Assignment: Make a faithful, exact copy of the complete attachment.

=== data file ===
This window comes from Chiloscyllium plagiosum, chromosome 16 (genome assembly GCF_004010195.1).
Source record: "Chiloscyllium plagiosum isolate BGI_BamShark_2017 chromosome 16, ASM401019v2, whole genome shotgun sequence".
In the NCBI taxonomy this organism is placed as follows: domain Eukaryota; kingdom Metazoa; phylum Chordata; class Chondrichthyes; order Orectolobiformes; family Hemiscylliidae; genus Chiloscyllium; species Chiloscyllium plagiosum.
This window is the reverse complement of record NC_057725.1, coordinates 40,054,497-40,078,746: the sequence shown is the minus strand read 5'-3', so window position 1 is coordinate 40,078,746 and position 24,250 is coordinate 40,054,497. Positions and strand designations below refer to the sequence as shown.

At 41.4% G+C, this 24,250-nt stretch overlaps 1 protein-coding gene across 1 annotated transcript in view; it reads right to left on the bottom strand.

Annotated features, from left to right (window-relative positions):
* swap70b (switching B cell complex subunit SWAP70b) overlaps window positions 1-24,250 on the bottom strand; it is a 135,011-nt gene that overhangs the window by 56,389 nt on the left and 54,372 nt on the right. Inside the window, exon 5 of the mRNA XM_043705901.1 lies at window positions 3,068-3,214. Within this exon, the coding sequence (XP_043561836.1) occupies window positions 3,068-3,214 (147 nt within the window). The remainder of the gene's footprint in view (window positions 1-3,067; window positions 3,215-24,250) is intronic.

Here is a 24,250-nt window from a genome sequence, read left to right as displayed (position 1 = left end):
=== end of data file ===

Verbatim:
This window comes from Chiloscyllium plagiosum, chromosome 16 (genome assembly GCF_004010195.1).
Source record: "Chiloscyllium plagiosum isolate BGI_BamShark_2017 chromosome 16, ASM401019v2, whole genome shotgun sequence".
In the NCBI taxonomy this organism is placed as follows: domain Eukaryota; kingdom Metazoa; phylum Chordata; class Chondrichthyes; order Orectolobiformes; family Hemiscylliidae; genus Chiloscyllium; species Chiloscyllium plagiosum.
This window is the reverse complement of record NC_057725.1, coordinates 40,054,497-40,078,746: the sequence shown is the minus strand read 5'-3', so window position 1 is coordinate 40,078,746 and position 24,250 is coordinate 40,054,497. Positions and strand designations below refer to the sequence as shown.

At 41.4% G+C, this 24,250-nt stretch overlaps 1 protein-coding gene across 1 annotated transcript in view; it reads right to left on the bottom strand.

Annotated features, from left to right (window-relative positions):
* swap70b (switching B cell complex subunit SWAP70b) overlaps window positions 1-24,250 on the bottom strand; it is a 135,011-nt gene that overhangs the window by 56,389 nt on the left and 54,372 nt on the right. Inside the window, exon 5 of the mRNA XM_043705901.1 lies at window positions 3,068-3,214. Within this exon, the coding sequence (XP_043561836.1) occupies window positions 3,068-3,214 (147 nt within the window). The remainder of the gene's footprint in view (window positions 1-3,067; window positions 3,215-24,250) is intronic.

Here is a 24,250-nt window from a genome sequence, read left to right as displayed (position 1 = left end):